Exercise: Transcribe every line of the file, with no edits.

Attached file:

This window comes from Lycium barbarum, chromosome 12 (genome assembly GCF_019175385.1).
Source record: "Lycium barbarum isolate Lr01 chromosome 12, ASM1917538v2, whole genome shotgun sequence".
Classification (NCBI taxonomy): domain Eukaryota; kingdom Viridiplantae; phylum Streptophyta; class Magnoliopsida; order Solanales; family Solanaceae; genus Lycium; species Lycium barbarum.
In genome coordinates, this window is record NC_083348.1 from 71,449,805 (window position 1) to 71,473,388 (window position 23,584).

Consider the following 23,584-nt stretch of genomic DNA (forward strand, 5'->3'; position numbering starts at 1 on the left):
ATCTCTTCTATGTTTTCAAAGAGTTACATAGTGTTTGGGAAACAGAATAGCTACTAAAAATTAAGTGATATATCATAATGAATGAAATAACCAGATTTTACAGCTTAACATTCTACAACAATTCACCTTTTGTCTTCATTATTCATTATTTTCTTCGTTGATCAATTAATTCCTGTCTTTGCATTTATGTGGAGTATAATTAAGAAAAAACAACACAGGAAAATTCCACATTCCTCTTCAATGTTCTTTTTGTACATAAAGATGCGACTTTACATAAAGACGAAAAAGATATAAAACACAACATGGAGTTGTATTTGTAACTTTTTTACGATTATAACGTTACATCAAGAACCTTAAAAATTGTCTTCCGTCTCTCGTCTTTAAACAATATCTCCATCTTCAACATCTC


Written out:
This window comes from Lycium barbarum, chromosome 12 (genome assembly GCF_019175385.1).
Source record: "Lycium barbarum isolate Lr01 chromosome 12, ASM1917538v2, whole genome shotgun sequence".
Classification (NCBI taxonomy): domain Eukaryota; kingdom Viridiplantae; phylum Streptophyta; class Magnoliopsida; order Solanales; family Solanaceae; genus Lycium; species Lycium barbarum.
In genome coordinates, this window is record NC_083348.1 from 71,449,805 (window position 1) to 71,473,388 (window position 23,584).

Consider the following 23,584-nt stretch of genomic DNA (forward strand, 5'->3'; position numbering starts at 1 on the left):
ATCTCTTCTATGTTTTCAAAGAGTTACATAGTGTTTGGGAAACAGAATAGCTACTAAAAATTAAGTGATATATCATAATGAATGAAATAACCAGATTTTACAGCTTAACATTCTACAACAATTCACCTTTTGTCTTCATTATTCATTATTTTCTTCGTTGATCAATTAATTCCTGTCTTTGCATTTATGTGGAGTATAATTAAGAAAAAACAACACAGGAAAATTCCACATTCCTCTTCAATGTTCTTTTTGTACATAAAGATGCGACTTTACATAAAGACGAAAAAGATATAAAACACAACATGGAGTTGTATTTGTAACTTTTTTACGATTATAACGTTACATCAAGAACCTTAAAAATTGTCTTCCGTCTCTCGTCTTTAAACAATATCTCCATCTTCAACATCTC